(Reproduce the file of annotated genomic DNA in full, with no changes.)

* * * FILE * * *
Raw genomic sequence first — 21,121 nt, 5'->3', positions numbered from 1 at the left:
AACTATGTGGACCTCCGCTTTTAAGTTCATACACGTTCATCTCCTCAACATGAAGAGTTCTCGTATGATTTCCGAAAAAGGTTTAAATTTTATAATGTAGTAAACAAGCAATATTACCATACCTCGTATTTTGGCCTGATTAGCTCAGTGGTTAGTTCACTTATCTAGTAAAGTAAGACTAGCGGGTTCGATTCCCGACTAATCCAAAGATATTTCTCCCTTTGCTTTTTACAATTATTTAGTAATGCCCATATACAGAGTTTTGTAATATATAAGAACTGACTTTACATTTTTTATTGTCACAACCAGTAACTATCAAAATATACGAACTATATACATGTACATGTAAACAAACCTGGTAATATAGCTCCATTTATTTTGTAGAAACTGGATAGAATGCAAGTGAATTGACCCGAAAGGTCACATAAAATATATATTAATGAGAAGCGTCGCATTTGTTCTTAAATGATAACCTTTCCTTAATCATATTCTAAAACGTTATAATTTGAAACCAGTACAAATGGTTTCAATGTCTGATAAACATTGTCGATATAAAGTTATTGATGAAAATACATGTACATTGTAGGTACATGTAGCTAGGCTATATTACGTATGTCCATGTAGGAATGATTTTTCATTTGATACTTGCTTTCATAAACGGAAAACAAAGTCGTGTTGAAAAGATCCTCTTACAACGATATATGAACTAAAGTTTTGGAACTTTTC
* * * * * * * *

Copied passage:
Raw genomic sequence first — 21,121 nt, 5'->3', positions numbered from 1 at the left:
AACTATGTGGACCTCCGCTTTTAAGTTCATACACGTTCATCTCCTCAACATGAAGAGTTCTCGTATGATTTCCGAAAAAGGTTTAAATTTTATAATGTAGTAAACAAGCAATATTACCATACCTCGTATTTTGGCCTGATTAGCTCAGTGGTTAGTTCACTTATCTAGTAAAGTAAGACTAGCGGGTTCGATTCCCGACTAATCCAAAGATATTTCTCCCTTTGCTTTTTACAATTATTTAGTAATGCCCATATACAGAGTTTTGTAATATATAAGAACTGACTTTACATTTTTTATTGTCACAACCAGTAACTATCAAAATATACGAACTATATACATGTACATGTAAACAAACCTGGTAATATAGCTCCATTTATTTTGTAGAAACTGGATAGAATGCAAGTGAATTGACCCGAAAGGTCACATAAAATATATATTAATGAGAAGCGTCGCATTTGTTCTTAAATGATAACCTTTCCTTAATCATATTCTAAAACGTTATAATTTGAAACCAGTACAAATGGTTTCAATGTCTGATAAACATTGTCGATATAAAGTTATTGATGAAAATACATGTACATTGTAGGTACATGTAGCTAGGCTATATTACGTATGTCCATGTAGGAATGATTTTTCATTTGATACTTGCTTTCATAAACGGAAAACAAAGTCGTGTTGAAAAGATCCTCTTACAACGATATATGAACTAAAGTTTTGGAACTTTTC